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Home >> Sci-Edu
UPDATED: 09:42, September 03, 2005
Scientists forecast more US Atlantic hurricanes in upcoming months
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The Hurricane Katrina, which has caused huge disaster in New Orleans, is not the last one in this blustering season, and more storms, including six hurricanes, will hit US Atlantic coast over the next two months, scientists forecast on Friday.

Five named storms, including four hurricanes, are expected to occur in September, with three named storms including two hurricanes in October, according to the forecast. The net tropical cyclone activity will go far beyond the average levels.

"We expect that by the time the 2005 hurricane season is over, we will witness seasonal tropical cyclone activity at near record levels," said said William Gray and Philip Klotzbach, atmospheric scientists at the Colorado State University.

"We are continuing the bad news by predicting above-average activity for September and October. This year should be one of the most active and is already the most destructive hurricane season on record,"

The two researchers, releasing their forecast of Atlantic hurricane activity for September and October 2005, said that record amount of storms have occurred from this June through August, but the active season is far from over.

"Information obtained through 31 August 2005 shows that we have already experienced 110 percent of the average full season net tropical cyclone (NTC) activity. In an average year, 33 percent of the seasonal average NTC of 100 occurs before the end of August," their report said.

The hurricane forecast team said there is a 43 percent chance an intense hurricane will hit the US coast in September and a 15 percent chance in October. The long-term average is 27 percent in September and 6 percent in October.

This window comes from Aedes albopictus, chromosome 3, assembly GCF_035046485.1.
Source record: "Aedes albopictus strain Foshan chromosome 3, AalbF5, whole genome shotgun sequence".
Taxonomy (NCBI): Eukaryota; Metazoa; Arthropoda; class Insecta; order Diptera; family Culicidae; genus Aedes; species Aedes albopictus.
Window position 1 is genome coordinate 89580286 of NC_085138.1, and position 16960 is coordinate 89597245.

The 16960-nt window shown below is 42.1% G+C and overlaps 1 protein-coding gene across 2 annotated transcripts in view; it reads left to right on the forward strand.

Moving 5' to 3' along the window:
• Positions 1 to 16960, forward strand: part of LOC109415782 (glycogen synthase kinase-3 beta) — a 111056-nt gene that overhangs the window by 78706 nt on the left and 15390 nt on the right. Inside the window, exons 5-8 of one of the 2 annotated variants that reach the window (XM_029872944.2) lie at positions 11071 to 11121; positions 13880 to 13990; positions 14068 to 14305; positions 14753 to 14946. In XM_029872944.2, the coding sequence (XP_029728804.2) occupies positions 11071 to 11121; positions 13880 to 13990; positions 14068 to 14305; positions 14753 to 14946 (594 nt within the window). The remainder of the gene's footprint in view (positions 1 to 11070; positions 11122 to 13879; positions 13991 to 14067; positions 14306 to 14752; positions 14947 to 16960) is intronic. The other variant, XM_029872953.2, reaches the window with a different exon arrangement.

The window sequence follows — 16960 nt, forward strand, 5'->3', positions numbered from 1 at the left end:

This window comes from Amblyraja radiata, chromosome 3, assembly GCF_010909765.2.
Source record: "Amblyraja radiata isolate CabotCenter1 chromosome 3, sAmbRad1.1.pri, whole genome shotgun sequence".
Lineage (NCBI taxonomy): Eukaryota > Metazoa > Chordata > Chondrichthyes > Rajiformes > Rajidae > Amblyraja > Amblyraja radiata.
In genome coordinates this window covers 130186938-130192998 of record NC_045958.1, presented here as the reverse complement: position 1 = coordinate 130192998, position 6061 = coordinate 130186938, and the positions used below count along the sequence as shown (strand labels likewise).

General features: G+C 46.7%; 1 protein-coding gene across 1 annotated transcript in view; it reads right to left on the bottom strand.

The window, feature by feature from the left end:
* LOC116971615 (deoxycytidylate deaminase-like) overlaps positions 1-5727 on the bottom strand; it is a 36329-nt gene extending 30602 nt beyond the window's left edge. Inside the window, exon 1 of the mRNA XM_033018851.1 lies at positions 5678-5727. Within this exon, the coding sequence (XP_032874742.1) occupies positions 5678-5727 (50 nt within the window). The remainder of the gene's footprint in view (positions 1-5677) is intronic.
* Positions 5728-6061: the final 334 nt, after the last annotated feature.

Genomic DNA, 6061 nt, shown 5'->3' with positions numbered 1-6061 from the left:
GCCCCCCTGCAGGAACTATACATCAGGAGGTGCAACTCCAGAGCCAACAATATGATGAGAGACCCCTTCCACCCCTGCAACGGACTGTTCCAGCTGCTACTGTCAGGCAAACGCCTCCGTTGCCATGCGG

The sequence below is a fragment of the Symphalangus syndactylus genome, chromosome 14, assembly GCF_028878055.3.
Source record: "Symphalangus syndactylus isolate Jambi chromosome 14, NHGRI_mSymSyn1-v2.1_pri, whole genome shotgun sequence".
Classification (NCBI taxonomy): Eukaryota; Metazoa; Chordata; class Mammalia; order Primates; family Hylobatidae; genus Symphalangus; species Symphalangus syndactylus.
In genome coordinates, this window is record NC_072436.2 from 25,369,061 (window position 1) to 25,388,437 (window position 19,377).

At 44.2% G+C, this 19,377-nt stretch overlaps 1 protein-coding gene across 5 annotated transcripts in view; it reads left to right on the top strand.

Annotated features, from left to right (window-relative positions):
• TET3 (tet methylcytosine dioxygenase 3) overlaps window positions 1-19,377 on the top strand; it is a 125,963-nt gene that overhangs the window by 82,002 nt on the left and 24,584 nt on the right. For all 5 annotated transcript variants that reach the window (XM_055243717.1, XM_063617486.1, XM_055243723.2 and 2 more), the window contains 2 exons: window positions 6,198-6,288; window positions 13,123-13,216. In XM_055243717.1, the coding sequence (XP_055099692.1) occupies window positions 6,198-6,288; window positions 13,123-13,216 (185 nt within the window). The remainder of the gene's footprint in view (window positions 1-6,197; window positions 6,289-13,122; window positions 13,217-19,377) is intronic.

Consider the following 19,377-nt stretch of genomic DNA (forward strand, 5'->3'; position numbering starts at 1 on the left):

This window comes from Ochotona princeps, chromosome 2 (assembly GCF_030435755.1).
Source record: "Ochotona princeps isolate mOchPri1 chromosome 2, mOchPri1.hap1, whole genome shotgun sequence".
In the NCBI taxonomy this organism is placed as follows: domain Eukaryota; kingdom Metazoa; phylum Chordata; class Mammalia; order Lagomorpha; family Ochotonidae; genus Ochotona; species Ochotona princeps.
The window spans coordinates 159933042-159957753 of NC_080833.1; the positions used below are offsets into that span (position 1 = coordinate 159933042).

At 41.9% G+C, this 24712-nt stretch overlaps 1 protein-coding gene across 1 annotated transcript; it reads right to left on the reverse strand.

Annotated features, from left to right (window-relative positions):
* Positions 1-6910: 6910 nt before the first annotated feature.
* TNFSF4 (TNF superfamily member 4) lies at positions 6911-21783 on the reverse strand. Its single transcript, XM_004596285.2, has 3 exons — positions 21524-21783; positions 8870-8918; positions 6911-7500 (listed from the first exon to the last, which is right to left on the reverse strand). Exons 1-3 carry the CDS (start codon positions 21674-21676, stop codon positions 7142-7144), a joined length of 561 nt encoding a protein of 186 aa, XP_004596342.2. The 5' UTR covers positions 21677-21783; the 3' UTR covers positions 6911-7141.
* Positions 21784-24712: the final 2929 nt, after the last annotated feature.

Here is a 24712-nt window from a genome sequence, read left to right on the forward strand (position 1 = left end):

The Atlantic hurricane season already has seen 13 named storms, including Maria, which formed Friday. Four storms became hurricanes. The 50-year average per season from 1950 to 2000 is 9.6 named storms, 5.9 hurricanes and 2.3 intense hurricanes.

The record high frequency and intensity of the hurricanes might be attributed to long-term fluctuations in the Atlantic Ocean thermohaline circulation, but not the global warming, the researchers argued.

If global warming were the cause of the increase in the US hurricane landfalls in 2004 and 2005 and the overall increase in Atlantic hurricane activity of the past eleven years, more storms in world's other regions could also be expected, they said.

But when tropical cyclones worldwide are summed, there has actually been a slight decrease since 1995, and the measured global warming during year 1970 to 1994 was accompanied by a downturn in Atlantic storms, noted the forecast.

"We attribute the heightened Atlantic major hurricane activity between 1995-2005 to be a consequence of the multidecadal fluctuations in the Atlantic Ocean thermohaline circulation (THC), " said the researchers.

"Since 1995, the THC has been flowing more strongly, and there has been a concomitant increase in major hurricanes in the tropical Atlantic," they added.

Source: Xinhua


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